Writer: Dzamira DzafriWriter Ratings:Overall: Cast: Plot: Effects: Cinematography: Watch this if you liked:
"Body Snatchers", "The Faculty", "Disturbing Behavior" & "The Twilight Saga"
Seeing as this film's storyline was brought to you by none other than the author who brought you the "Twilight" saga, most of you may run away screaming at the thought of watching another mom-approved love story between a teenage girl and a misunderstood boy.
While "The Host" is most certainly those things, this Stephanie Meyer-penned story might be more of your cup of tea if you weren't a fan of the "Twilight" movies in the first place. It is definitely different unlike the vampire-werewolf supernatural plot, thus some may find it easier to tolerate than that particular scene in "Breaking Dawn 2" featuring the CGI baby with an adult face.
The plot of "The Host" has to be commended because it is quite out of the ordinary. In this world, aliens from another planet had taken over several planets including Earth, but instead of conquering with violence like in "War Of The Worlds", they use human bodies as 'hosts' by living in them and try to 'make the planet a better place peacefully', even though that eventually kills of the human soul. The aliens basically use the human carcass to walk around Earth like a hermit crab using shells.
Of course this side of the alien's plan doesn't bode well with the small amount of feisty remaining humans who are strong enough to fight for survival and for the people they love. They remain in hiding to survive the aliens catching them and using them as hosts.
So this is where Melanie Stryder comes in, played by actress Saoirse Ronan from the films "Atonement" and "Hanna". If you didn't notice, it's hilarious how the character's name sounds a lot like the author's name, only with a few letters jumbled up.
Ronan has the difficult role of playing both a human character and the alien who lives inside her, especially when the film has a corny way of telling the story with the alien constantly having conversations with Melanie's voice in her head. However, it would have been even weirder if we were to see just see her face and two characters with the same voice talking to each other. Even with this challenge, Ronan manages to pull it off really well.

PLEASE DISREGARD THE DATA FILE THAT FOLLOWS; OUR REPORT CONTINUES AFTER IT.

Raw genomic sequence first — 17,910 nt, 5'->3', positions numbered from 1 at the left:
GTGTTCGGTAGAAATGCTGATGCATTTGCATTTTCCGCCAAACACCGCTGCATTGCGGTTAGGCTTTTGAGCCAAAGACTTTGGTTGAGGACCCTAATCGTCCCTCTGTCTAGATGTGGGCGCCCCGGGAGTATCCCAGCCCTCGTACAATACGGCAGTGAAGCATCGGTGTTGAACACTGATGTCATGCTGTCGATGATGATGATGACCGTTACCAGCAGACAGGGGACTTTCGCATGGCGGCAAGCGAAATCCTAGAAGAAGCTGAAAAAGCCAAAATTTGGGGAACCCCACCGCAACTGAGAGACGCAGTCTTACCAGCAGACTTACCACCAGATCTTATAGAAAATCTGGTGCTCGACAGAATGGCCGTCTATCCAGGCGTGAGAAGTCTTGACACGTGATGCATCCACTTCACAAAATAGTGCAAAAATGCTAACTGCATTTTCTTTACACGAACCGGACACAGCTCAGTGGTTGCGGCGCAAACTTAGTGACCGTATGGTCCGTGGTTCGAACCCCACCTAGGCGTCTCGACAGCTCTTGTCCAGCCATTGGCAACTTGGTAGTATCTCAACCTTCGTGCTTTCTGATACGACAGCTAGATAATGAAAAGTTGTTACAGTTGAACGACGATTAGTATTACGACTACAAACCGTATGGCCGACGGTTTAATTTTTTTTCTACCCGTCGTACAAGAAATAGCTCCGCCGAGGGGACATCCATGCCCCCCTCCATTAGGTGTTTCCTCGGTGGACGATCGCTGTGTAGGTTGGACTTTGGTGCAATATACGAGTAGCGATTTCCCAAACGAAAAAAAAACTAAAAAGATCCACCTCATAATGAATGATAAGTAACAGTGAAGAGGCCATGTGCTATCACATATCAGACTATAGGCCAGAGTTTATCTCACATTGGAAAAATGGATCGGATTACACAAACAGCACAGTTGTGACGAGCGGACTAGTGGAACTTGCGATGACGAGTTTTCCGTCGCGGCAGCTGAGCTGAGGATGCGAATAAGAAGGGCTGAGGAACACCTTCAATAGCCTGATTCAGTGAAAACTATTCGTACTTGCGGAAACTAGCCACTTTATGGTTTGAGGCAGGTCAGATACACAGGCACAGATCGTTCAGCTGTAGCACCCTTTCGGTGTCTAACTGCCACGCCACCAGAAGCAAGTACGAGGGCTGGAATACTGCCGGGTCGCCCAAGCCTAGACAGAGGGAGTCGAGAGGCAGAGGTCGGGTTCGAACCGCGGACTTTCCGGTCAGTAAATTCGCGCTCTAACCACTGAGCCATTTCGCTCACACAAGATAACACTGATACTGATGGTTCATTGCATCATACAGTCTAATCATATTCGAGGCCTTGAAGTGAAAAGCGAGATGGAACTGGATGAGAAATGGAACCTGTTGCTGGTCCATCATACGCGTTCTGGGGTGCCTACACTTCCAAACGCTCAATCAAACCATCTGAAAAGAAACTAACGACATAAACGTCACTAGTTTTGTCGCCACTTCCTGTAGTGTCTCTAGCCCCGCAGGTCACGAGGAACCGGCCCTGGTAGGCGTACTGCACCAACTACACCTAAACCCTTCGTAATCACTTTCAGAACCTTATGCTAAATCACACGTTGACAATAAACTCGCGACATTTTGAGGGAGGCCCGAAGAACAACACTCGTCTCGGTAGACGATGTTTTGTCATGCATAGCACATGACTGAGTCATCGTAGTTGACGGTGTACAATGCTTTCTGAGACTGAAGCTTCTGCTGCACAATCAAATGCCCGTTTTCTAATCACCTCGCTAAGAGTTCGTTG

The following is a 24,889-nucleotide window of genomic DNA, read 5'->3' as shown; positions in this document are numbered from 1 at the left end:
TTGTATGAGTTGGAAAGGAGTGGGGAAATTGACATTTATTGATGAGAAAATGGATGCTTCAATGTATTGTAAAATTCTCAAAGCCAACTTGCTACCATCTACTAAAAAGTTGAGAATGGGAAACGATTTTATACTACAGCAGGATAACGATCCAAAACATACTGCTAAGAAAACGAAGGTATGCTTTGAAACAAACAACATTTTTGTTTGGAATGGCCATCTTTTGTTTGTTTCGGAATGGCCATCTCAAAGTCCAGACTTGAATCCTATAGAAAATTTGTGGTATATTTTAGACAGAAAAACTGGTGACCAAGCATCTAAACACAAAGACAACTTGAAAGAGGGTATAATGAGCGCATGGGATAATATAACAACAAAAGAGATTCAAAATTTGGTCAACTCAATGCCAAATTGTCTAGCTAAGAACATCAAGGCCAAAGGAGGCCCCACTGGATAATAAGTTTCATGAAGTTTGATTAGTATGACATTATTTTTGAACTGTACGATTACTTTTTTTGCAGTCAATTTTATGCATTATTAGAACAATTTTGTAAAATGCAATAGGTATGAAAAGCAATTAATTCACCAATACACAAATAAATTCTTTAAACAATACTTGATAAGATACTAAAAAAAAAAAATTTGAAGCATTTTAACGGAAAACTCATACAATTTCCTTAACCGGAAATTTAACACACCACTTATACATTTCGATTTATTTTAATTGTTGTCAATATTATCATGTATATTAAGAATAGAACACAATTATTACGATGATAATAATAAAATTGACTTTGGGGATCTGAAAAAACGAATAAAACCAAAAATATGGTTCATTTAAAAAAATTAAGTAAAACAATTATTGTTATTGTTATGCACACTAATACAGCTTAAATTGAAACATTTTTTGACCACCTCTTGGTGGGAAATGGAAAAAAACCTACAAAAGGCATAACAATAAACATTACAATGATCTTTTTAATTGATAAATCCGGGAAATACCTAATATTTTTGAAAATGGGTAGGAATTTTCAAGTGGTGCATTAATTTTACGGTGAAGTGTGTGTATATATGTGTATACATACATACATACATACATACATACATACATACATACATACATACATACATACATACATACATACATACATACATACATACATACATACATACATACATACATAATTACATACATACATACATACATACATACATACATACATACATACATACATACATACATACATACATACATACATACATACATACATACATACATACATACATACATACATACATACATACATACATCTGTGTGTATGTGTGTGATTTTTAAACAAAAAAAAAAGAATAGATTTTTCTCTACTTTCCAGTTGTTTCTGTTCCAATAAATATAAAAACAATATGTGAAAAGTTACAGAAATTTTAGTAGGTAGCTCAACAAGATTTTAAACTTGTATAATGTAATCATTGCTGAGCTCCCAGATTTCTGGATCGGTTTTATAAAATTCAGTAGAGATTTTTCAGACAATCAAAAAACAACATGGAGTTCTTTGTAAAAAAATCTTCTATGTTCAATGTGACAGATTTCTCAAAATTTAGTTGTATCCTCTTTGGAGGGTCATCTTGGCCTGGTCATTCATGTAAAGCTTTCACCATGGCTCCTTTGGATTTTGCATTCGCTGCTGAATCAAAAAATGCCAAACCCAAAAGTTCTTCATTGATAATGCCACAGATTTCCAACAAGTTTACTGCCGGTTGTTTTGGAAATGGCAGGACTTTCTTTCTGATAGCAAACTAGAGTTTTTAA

However, the only problem with her role that needed to be addressed was her chemistry with love interest Jared Howe played by Max Irons, which just wasn't there. It might have been because Max Irons, although very attractive, might not have had as much acting chops as Ronan and Jake Abel, who played Ian.
When the character Ian first made an impression on screen, you could not help but think "Oh no, not another love triangle", but if you love watching movies for eligible young bachelors you would not mind having him around at all. Even the more sadistic third wheel of the boy's club, Kyle was fun to watch.
Before the guys find this romance talk off-putting, there are still questions that need to be answered. Are there actually any car scenes at all like what was promised and displayed vehemently on posters and billboards? Are there cool chrome Lotus Evora cars traveling nearly at the speed of light, and will there be enough violence and guns to keep one entertained? The answer to all those questions is an absolute, yes!
Diane Kruger's bad-ass persona mixed in with her chrome Evora, and even a hint of mild violence could easily attract guys to watch it willingly and develop a personal obsession with how sleek the car looks on screen.
Director Andrew Niccol had tried really hard not to turn this into another "Twilight", and it is a job well done. But you still cannot hide the fact that "The Host" is still a Stephanie Meyer story, and it still has its huge parallels - the weird unconventional love triangle with a twist and act of sacrificing for their families and loved ones.
On the whole, the film is great when you want a fun movie to watch and you may even shed a tear or two for Melanie's plight. While it is not obviously flawed, it still supersedes "Twilight" and of course, the absence of Kristen Stewart's lack of expression here is all thanks to Saoirse's ability to enchant audiences throughout, making "The Host" a much better film than "Twilight".Cinema Online, 03 April 2013